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Small Garden Design and the 15 best plants to use

How to create a small garden with impact

These days, many of us live in crowded, urban areas and outdoor space is a precious commodity. Most town gardens are less than five metres square and many new build schemes leave little room for a ‘decent’ garden. Half of the population in modern cities live in flats with their outdoor space limited to a small balcony area. It’s not all bad news, though, as space is no longer a barrier to being a gardener. With the right plants and design, any size space can become a garden. This guide will help you to create a beautiful garden in a small space, utilising some of the best plants for this task.

The small garden has an advantage as it can be entirely unique, a reflection of a person’s character and the rest of their living space. At the same time, every plant in a small garden has to work hard to earn its place; this means long flowering periods and year-round interest.

Small garden
Feature Tuinen België / Gardens Belgium Groene Stadstuin / Green Urban Garden

Small garden design but big personality

It’s always good when starting a small garden to have a clean slate. Start by removing old features and unwanted plants, creating a blank canvas. Now look at the aspect: is it sunny, shady or windy? This can have an impact on how you use the space and what plants are best suited for it.

Measure the space. Where space is limited, consider how the garden will be primarily used. A table and chairs for morning coffee? Supplementing the kitchen? An area to sunbathe? Or, do you simply want to fill it with plants?

It is important to think of this small space as a cubic area. In other words, think about how you can utilise the vertical space in the garden. You can increase the size of your small outdoor space 3-fold by filling the cube with gardening artefacts and plants. If you have a balcony, are there any railings you can use? Are there walls that can be used for climbing plants? Can containers or frames be mounted on the walls? To bring out the full potential of a small garden, add some depth to it – a small garden is never flat.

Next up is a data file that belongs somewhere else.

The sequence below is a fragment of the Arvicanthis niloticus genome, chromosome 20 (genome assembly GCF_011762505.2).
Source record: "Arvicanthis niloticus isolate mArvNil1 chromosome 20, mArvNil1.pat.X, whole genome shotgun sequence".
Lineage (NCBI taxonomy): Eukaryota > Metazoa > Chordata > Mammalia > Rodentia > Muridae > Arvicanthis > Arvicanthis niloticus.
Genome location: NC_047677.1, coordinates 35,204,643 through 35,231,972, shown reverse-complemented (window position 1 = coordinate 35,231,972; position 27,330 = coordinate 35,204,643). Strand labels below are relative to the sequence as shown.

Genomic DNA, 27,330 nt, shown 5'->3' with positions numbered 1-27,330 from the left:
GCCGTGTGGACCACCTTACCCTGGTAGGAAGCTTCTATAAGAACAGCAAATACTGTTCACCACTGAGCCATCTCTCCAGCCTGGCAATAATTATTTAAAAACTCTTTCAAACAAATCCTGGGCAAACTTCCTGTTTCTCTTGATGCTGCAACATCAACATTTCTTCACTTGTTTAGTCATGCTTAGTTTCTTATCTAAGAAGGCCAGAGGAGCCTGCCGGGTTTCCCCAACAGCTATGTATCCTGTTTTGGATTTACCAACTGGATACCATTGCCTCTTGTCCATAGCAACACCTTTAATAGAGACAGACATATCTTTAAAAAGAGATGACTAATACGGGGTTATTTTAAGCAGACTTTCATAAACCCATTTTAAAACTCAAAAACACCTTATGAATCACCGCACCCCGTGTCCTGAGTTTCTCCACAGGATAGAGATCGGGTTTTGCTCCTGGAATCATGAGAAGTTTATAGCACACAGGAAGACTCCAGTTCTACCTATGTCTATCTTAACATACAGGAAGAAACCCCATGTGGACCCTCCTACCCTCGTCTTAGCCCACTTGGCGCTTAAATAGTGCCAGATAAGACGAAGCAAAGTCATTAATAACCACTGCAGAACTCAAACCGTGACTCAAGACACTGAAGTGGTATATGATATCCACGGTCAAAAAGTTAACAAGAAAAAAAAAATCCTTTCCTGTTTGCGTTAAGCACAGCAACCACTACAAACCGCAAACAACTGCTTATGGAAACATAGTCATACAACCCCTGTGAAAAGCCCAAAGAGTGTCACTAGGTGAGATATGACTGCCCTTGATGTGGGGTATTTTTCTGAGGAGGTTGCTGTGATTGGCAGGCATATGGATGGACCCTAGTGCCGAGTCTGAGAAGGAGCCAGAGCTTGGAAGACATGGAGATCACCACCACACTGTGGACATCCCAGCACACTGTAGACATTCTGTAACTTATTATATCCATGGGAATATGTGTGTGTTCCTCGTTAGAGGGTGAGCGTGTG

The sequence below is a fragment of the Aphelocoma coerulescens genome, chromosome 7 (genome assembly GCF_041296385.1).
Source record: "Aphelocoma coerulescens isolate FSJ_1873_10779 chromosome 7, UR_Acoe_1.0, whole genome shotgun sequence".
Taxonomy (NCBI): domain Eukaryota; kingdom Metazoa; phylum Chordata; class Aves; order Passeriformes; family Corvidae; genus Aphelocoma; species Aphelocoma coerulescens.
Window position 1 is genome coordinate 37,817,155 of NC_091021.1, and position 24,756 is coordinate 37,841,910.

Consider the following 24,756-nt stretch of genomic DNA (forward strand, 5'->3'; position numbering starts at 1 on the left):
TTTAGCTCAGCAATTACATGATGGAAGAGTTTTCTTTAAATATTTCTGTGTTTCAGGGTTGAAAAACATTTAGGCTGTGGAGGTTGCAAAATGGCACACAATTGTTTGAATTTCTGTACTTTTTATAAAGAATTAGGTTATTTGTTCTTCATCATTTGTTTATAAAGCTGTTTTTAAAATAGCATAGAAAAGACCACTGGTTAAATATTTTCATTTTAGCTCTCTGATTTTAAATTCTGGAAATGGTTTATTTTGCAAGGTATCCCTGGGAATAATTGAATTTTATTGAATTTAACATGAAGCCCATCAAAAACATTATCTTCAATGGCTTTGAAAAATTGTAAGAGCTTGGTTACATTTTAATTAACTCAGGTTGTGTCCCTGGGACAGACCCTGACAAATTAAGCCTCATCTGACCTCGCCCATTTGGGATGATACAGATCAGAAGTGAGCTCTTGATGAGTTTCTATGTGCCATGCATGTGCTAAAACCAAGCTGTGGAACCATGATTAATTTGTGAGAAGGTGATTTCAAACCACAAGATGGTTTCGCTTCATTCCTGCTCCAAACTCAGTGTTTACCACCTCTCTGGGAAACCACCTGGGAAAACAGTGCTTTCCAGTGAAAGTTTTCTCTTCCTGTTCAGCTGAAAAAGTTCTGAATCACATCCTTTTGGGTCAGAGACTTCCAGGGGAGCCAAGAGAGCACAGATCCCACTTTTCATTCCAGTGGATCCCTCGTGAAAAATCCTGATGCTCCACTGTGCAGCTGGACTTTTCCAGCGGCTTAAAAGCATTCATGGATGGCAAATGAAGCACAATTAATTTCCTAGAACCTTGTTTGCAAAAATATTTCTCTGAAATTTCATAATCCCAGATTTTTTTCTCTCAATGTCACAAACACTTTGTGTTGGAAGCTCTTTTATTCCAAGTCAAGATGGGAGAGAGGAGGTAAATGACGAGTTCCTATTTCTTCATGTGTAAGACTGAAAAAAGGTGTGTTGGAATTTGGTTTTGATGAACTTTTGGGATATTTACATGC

Small urban garden - best plants for small gardens guide
Small City Garden

How to design and create a small garden in 12 easy steps 

  1. Measure: Measure the space you have available and take a note of anything that has to remain in the garden, or ugly external elements that you would rather cover up, or distract from. Take a good look at your boundaries. In a small garden, the fence lines play a significant role in defining the look and feel of the garden.
  2. Design: Think of design ideas and how you can maximise the space you have. In a small garden it is vital to identify the longest axis (from one corner to the opposite corner.) This can help to draw the eye across the garden, giving the impression of more space. Identify where you will sit in the garden and where to site key features. Consider your boundaries – do the fences work and can they be kept? Look around for inspiration – our small garden ideas guide should help.
  3. Theme: Consider having a theme or style for the space. Examples of garden styles would be cottage garden, Japanese garden or exotic jungle garden. The small garden – not unlike a bedroom or living room – can be a reflection of the resident’s personality. Without deciding upon a style, it is easy to end up with a mismatched range of both objects and plants in the garden. Identify which plants you are putting in your garden and their position. Even if you are not a plant lover, browse our ‘Best Plants for Small Gardens’ guide below, for some inspiration: plants can help to create a cohesive garden style.
  4. Use: It is crucial to consider what the primary use of the garden is going to be. With a smaller space, try not to overcrowd it. For example: it is unlikely that you will be able to fit in a large seating area, decent greenhouse and vegetable patch. If you try to be too ambitious with the limited space available, your garden will look cluttered and overly small. It is far better to commit to a specific usage, such as entertaining. Then, you can define a generous seating area with a focal point to enjoy when relaxing.
  5. Verticals: It is essential to utilise all the available space in a small garden; this includes vertical space. Raised beds made from sleepers can be used for planting and for doubling up as seating. Use a trellis to support climbers and clothe walls – you can also use hanging baskets and wall pots to decorate fences, walls or railings, especially where balconies are concerned. Planting in tiers can make a much greater use of the space and adding containers will create further planting pockets. Arches and mini pergolas can give additional height and dimension. Your small, cubic space will now be well and truly filling up.
  6. Clear: It is time to start clearing the garden, so you can begin this transformation.
  7. Mark out: Use lengths of rope or spray paint to mark out pivotal elements of your design on the ground, determining if the initial design will work when built. Changes can still be made to the design at this point, if needed.
  8. Build: Building your hard landscaping elements comes next, including paths, seating areas and structures. This really does give the garden its skeleton structure, ready for plants to soften up the overall look.